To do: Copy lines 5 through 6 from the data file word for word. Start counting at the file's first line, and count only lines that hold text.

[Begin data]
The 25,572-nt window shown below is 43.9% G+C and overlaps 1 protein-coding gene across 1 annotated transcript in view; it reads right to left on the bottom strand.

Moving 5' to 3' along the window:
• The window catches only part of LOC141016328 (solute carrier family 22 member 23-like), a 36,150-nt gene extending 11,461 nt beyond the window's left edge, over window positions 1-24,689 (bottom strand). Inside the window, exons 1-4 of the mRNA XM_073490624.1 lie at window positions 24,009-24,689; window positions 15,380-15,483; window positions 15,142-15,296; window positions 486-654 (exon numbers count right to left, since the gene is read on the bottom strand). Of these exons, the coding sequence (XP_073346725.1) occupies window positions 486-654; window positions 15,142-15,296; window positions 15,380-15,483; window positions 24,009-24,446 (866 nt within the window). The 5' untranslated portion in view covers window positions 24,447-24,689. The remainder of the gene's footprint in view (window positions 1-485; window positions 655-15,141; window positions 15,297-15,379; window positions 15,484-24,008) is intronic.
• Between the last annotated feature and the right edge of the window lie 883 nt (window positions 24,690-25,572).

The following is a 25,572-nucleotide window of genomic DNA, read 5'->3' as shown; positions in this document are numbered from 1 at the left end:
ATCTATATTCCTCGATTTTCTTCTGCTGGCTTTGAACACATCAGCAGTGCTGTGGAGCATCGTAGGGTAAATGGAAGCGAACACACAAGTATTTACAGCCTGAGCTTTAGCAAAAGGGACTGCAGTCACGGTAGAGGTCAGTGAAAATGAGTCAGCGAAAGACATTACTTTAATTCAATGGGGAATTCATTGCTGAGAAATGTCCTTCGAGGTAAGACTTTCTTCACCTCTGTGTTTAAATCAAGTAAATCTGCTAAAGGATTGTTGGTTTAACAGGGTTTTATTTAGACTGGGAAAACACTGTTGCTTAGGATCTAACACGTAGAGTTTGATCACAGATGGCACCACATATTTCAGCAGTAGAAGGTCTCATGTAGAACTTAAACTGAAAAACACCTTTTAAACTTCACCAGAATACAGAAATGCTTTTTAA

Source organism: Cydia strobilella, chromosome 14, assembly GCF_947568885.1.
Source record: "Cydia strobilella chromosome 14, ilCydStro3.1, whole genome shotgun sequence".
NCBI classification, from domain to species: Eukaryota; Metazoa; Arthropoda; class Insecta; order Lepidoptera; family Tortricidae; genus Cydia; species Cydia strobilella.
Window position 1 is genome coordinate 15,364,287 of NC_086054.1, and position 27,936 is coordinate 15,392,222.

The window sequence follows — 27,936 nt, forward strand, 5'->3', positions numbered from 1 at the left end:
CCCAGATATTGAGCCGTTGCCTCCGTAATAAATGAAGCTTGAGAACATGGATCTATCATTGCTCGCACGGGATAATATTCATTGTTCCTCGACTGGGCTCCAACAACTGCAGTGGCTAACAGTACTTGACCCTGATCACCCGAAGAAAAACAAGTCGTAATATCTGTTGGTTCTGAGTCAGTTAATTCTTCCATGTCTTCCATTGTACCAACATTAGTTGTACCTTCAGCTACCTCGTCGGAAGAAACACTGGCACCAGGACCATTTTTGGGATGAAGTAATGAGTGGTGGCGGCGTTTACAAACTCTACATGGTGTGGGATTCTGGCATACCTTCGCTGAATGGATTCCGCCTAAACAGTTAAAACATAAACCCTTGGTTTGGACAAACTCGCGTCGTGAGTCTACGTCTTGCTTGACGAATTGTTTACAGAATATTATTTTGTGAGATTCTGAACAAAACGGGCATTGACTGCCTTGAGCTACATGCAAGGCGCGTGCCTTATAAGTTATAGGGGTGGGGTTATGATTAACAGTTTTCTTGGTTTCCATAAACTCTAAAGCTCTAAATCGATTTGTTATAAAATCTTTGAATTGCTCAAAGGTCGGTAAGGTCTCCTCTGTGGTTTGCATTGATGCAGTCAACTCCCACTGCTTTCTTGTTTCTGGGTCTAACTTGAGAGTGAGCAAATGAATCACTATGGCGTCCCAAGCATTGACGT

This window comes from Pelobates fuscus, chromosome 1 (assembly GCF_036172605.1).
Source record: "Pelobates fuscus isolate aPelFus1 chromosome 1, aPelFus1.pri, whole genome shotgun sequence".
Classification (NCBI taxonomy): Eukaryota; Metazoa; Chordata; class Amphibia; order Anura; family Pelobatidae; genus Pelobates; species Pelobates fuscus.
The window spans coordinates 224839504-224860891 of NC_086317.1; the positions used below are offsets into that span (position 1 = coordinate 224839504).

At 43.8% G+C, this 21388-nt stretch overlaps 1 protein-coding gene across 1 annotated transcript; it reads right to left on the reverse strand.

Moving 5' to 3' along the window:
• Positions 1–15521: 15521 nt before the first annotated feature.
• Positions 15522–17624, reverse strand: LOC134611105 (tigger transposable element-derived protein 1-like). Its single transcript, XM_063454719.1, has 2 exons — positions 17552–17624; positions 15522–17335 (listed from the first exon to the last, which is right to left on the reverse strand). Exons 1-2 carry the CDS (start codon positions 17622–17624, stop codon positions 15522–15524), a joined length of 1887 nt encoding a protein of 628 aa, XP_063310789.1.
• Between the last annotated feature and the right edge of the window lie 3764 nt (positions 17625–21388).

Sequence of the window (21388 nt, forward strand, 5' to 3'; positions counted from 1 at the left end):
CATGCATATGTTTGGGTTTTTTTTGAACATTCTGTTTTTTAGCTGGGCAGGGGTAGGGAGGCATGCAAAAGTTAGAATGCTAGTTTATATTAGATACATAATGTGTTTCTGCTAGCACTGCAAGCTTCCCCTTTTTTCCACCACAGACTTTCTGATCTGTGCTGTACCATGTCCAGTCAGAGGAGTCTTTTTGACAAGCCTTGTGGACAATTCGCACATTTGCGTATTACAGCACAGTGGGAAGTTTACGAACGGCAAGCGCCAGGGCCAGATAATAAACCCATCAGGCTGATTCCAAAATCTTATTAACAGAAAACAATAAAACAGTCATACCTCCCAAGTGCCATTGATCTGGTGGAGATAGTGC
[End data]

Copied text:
The following is a 25,572-nucleotide window of genomic DNA, read 5'->3' as shown; positions in this document are numbered from 1 at the left end:
ATCTATATTCCTCGATTTTCTTCTGCTGGCTTTGAACACATCAGCAGTGCTGTGGAGCATCGTAGGGTAAATGGAAGCGAACACACAAGTATTTACAGCCTGAGCTTTAGCAAAAGGGACTGCAGTCACGGTAGAGGTCAGTGAAAATGAGTCAGCGAAAGACATTACTTTAATTCAATGGGGAATTCATTGCTGAGAAATGTCCTTCGAGGTAAGACTTTCTTCACCTCTGTGTTTAAATCAAGTAAATCTGCTAAAGGATTGTTGGTTTAACAGGGTTTTATTTAGACTGGGAAAACACTGTTGCTTAGGATCTAACACGTAGAGTTTGATCACAGATGGCACCACATATTTCAGCAGTAGAAGGTCTCATGTAGAACTTAAACTGAAAAACACCTTTTAAACTTCACCAGAATACAGAAATGCTTTTTAA